"Turkish Cinema: Identity, Distance and Belonging" is the first comprehensive study of the cinema of Turkey to be published in English. A recurring theme in the book is the Turkish quest for a modern identity in a world where borders, attitudes and people themselves are shifting and relocating. Turkey is a society striving to reconcile modern attitudes to morals with traditional values and centuries-old customs and its films reflect these contradictions.
Against this background Gonul Donmez-Colin evaluates contemporary Turkish filmmakers, as well as the films of those who have left and those who have been exiled from Turkey. Themes of internal and external migration, as well as the voices of the "denied identities" such as the Kurds are integral to the book. Gender and sexuality, taboo subjects that only the new generation of filmmakers dare to expose are also discussed – homosexuality, lesbianism, honour killings, and incest are some of the ground-breaking points of the author's account.
Written by a film scholar familiar with Turkish language and culture who has undertaken extensive research both in Turkey and its neighbouring countries, this is an indispensable reference for students of cinema and Middle Eastern studies, as well as the general reader interested in this dynamic, rich and thoroughly modern national cinema.
Gonul Donmez-Colin is a film scholar specializing in the cinemas of the Middle East and Central Asia. Among her recent books are "Women, Islam and Cinema" (Reaktion Books, 2004), "Cinemas of the Other: A Personal Journey with Filmmakers from the Middle East and Central Asia" (2006) and "The Cinema of North Africa and the Middle East" (ed.) (2007).
"'Turkish Cinema' is a serious and open-minded study, thoroughly documented and researched, illustrated with summaries of films that support its many contentions. To be sure, it is an essential tool for the study of Turkey’s cinema, but it is equally vital to an understanding of the ideologies that shaped it: why certain kinds of films were made and what led to their demise; how nation-building exercises are mirrored in cinema; how reigning ideologies and rhetoric give rise to new forms and how relationships between films and viewers build or undo new archaeology in the Seventh Art" – The Asian Age
"'Turkish Cinema' provides non-Turkish readers with a welcome introduction to a subject which hitherto has received scant critical attention" – Screen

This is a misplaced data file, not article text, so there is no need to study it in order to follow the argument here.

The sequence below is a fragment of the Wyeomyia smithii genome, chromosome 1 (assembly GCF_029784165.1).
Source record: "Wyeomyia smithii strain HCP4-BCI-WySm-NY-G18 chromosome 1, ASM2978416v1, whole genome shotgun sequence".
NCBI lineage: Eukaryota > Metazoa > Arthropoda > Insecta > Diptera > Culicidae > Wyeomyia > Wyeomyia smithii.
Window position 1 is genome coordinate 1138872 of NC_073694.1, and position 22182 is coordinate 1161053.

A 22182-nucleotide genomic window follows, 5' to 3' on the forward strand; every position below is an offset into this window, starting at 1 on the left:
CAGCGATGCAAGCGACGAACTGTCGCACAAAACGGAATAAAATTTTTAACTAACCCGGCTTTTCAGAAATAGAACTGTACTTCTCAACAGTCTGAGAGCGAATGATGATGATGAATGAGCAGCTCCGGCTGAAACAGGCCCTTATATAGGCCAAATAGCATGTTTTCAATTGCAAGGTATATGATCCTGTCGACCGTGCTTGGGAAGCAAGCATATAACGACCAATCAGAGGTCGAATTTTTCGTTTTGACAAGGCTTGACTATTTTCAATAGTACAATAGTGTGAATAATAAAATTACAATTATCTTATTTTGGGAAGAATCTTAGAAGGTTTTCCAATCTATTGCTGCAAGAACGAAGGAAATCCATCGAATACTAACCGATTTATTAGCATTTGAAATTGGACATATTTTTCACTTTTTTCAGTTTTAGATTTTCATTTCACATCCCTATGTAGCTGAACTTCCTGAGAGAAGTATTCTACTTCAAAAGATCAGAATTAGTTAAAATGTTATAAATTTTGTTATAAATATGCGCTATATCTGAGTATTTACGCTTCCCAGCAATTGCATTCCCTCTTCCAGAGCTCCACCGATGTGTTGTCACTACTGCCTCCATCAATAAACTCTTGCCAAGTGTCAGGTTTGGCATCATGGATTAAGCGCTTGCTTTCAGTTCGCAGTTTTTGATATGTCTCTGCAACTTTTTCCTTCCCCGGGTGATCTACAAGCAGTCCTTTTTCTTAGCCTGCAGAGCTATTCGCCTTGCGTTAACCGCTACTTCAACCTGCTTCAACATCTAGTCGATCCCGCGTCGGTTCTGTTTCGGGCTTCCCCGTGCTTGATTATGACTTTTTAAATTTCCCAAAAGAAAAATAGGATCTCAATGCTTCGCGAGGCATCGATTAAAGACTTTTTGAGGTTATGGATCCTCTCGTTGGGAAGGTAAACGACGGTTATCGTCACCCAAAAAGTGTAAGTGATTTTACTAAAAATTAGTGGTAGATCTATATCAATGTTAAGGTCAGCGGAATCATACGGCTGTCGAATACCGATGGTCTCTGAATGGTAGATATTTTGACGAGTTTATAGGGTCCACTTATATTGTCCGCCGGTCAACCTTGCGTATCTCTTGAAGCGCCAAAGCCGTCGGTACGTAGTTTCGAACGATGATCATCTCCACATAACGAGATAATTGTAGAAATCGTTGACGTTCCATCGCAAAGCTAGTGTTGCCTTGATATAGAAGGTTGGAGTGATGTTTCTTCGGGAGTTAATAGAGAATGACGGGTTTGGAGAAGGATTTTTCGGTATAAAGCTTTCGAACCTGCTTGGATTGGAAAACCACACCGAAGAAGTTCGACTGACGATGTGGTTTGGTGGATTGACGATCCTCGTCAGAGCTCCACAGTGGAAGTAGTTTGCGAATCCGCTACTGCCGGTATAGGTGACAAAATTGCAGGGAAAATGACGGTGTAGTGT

"highly recommended for those working on any aspect of cultural identity and Turkey... the work is richly illustrated and contains a basic cinematographic register, which makes it an excellent introduction to the history of Turkish film... a major work" – Historical Journal of Film, Radio and Television
"an engrossing introduction to a national cinema that has received little English-language attention... what Donmez-Colin has successfully achieved is to present a cinema full of interest and surprises... it presents Turkish cinema as interesting in general while helpfully singling out specific films that seem like must-see items for any reasonable cinephile’s wish list" – Screening the Past
"This volume provides an in-depth yet accessibly written analysis of the various visual and conceptual themes that run through Turkish film from the early 20th century to the present. It specifically examines the ways in which Turkish cinema both reflects and attempts to create a modern national identity for Turkey" – Middle East Journal
"With interest in Turkish cinema so high, it is particularly apt that renowned film scholar Gonul Donmez-Colin has chosen to bring out her insightful and comprehensive review of Turkish cinema, from its 1896 beginnings in Istanbul as a European plaything to the critically acclaimed productions of recent years... I heartily recommend this book as scholarly, lucid and readable. It is profusely illustrated... Most importantly, its discussion of the underlying circumstances of each production will enhance the viewing experience" – Edinburgh Review
"this book is a great historical introduction to Turkish cinema and the reader will benefit from the journalistic ease of the language" – Turkish Book Review
"an invaluable resource for film scholars and cinephiles alike... its insightful and thorough examination of national and contemporary 'Turkish Cinema' makes an important contribution to the abundance of new work on transnational systems of cinema" – Media-Culture Journal
"A much needed book, Gonul Donmez-Colin’s 'Turkish Cinema' offers challenging and innovative perspectives on this rich national film tradition. Thoroughly researched, fluently written and always thought-provoking, 'Turkish Cinema' is an indispensable work for anyone interested in the complex and persistent role of film in defining identities" – Alberto Elena, Professor of Film History at the Universidad Carlos III de Madrid